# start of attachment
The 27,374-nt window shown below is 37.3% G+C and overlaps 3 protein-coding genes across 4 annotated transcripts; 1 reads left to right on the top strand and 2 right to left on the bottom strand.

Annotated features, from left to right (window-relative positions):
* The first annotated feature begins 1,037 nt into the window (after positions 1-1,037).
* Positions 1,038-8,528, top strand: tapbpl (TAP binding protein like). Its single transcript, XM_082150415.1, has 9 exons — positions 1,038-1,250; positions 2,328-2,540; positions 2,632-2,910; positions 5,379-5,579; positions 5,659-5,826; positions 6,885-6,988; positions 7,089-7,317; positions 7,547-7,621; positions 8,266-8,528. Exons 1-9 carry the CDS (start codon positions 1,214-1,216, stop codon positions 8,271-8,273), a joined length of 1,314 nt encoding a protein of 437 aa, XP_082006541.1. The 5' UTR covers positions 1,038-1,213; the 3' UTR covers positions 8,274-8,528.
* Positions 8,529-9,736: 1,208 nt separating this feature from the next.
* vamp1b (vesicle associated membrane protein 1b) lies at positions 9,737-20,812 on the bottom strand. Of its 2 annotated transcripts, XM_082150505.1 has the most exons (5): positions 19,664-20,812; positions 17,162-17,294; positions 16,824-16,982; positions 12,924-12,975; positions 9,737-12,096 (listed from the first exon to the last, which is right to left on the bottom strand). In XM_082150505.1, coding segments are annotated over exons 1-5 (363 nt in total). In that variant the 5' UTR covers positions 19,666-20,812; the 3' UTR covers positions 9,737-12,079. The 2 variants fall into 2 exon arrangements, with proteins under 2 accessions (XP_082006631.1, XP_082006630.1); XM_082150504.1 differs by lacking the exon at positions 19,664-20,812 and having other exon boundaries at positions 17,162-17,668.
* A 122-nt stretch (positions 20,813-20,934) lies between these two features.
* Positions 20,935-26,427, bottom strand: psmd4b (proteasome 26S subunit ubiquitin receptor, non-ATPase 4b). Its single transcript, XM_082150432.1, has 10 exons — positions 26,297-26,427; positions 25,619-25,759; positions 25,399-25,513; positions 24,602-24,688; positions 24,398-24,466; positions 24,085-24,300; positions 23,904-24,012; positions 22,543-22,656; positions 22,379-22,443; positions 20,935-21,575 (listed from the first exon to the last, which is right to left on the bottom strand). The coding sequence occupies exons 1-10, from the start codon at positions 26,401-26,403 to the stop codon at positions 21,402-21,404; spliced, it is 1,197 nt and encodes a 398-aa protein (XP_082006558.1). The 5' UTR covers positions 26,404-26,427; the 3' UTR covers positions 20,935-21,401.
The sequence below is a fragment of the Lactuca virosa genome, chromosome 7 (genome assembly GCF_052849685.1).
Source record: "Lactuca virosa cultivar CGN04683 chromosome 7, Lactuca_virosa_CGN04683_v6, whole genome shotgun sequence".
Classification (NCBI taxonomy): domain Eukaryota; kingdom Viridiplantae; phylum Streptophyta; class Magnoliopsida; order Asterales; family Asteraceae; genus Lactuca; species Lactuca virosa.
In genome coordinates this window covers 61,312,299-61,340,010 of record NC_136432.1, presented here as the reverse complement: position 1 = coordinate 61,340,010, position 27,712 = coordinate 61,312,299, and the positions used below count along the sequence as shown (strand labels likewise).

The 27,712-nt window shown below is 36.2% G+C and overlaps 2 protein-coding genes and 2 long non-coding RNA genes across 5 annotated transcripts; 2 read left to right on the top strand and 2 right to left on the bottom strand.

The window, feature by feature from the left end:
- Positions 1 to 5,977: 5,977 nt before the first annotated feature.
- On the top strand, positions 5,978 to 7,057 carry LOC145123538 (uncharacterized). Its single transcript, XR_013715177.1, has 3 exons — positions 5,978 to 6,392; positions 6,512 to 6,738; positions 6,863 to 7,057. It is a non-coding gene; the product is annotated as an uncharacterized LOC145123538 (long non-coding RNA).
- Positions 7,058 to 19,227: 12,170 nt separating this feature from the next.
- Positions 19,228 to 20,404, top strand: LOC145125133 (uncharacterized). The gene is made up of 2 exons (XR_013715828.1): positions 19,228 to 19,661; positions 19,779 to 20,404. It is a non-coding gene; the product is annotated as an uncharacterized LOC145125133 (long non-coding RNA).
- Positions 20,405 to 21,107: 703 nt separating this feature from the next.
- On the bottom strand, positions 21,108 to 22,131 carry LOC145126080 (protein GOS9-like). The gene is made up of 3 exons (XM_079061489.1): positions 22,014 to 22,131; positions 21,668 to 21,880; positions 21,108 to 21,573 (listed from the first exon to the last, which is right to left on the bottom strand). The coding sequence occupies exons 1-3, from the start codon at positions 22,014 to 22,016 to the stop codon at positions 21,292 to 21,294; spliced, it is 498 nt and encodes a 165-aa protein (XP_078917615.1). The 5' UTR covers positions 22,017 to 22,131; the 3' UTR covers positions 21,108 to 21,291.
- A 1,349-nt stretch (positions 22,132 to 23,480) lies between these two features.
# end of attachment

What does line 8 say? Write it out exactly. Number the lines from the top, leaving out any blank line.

* Positions 20,935-26,427, bottom strand: psmd4b (proteasome 26S subunit ubiquitin receptor, non-ATPase 4b). Its single transcript, XM_082150432.1, has 10 exons — positions 26,297-26,427; positions 25,619-25,759; positions 25,399-25,513; positions 24,602-24,688; positions 24,398-24,466; positions 24,085-24,300; positions 23,904-24,012; positions 22,543-22,656; positions 22,379-22,443; positions 20,935-21,575 (listed from the first exon to the last, which is right to left on the bottom strand). The coding sequence occupies exons 1-10, from the start codon at positions 26,401-26,403 to the stop codon at positions 21,402-21,404; spliced, it is 1,197 nt and encodes a 398-aa protein (XP_082006558.1). The 5' UTR covers positions 26,404-26,427; the 3' UTR covers positions 20,935-21,401.